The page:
Environment: Tree give-away spreads its branches
A road in Litchfield and a school in Pawleys Island will be among the areas that benefit from Trees for Tomorrow, a citizens group founded to promote tree planting and preservation.
The group is giving away 400 saplings and 2,000 seedlings of native tree species for planting this fall. The Willbrook Road Maintenance District is among the groups that have asked for saplings. Those are available through a grant from Palmetto Pride, the statewide beautification program. They have to be planted at public facilities and require recipients to create a tree plan.
“The folks who live in Pawleys and Lithfield are going to be really pleased,” said Rick Baumann, founder of Trees for Tomorrow. “The entire length of Willbrook Boulevard from Highway 17 to the Reserve Club will soon become a new urban forest.”
The road maintenance district will plant crepe myrtle, river river birch, Japanese and red maple, redbud and willow oak along the road, which it landscapes and maintains through an assessment on property owners.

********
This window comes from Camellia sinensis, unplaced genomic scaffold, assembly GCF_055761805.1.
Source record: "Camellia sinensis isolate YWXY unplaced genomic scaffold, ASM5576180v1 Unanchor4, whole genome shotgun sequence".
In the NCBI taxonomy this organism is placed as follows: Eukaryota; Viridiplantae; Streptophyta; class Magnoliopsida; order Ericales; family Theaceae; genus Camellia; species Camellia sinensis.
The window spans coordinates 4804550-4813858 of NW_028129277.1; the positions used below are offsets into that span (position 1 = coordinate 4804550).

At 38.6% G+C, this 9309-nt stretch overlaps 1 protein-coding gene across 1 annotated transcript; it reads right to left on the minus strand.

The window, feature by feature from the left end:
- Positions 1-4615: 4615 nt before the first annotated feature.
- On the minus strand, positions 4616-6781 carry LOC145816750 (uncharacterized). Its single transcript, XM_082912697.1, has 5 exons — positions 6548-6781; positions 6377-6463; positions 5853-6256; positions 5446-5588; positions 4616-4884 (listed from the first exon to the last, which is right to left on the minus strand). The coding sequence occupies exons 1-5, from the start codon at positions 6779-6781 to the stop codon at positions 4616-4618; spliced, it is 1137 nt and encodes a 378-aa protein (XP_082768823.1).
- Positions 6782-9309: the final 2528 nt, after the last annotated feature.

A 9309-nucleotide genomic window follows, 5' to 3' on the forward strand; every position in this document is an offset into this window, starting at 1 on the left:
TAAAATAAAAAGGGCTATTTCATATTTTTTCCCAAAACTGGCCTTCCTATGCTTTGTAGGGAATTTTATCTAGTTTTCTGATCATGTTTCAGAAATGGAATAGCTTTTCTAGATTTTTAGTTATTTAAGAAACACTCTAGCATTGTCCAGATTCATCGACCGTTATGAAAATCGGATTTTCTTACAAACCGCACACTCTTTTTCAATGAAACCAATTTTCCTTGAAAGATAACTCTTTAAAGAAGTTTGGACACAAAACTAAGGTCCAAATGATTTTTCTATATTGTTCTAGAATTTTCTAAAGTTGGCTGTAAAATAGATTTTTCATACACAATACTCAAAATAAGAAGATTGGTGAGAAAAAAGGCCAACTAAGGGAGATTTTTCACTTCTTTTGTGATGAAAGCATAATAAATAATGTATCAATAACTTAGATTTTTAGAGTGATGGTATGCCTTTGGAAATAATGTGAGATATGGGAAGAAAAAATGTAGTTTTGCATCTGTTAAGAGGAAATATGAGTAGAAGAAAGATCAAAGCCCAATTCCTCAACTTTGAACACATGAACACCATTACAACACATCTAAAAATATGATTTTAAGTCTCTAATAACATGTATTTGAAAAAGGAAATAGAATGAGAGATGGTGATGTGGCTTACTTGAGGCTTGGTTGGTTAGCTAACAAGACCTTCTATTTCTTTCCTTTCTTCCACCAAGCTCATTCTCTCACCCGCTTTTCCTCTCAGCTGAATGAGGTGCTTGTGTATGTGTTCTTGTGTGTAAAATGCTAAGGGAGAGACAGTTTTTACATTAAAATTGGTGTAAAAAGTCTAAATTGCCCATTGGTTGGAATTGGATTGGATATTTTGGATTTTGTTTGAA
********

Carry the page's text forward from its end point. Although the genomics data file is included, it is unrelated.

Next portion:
They will also plant seedlings from the state Forestry Commission that were bought for Trees for Tomorrow by Murrells Inlet Seafood and Total Tree Care.
Pawleys Island Montessori School will give a seedling to each student and teacher and host an educational program by Baumann, who owns Murrells Inlet Seafood, and Todd Stephenson, owner of Total Tree Care.
Other area churches and homeowners groups have requested trees, Baumann said. Georgetown County wants a dozen crepe myrtle and river birch saplings for Wachesaw Park.
All the crepe myrtle saplings have been committed, but other species are still available. “There are a lot of folks going through the necessary steps of application and approval. If you can get your folks moving – I’ll move even faster to make your plan happen” Baumann said.
Planting will be done in December. Scout groups have volunteered to help anyone get the trees in the ground.
For information about the free trees, contact Baumann by e-mail.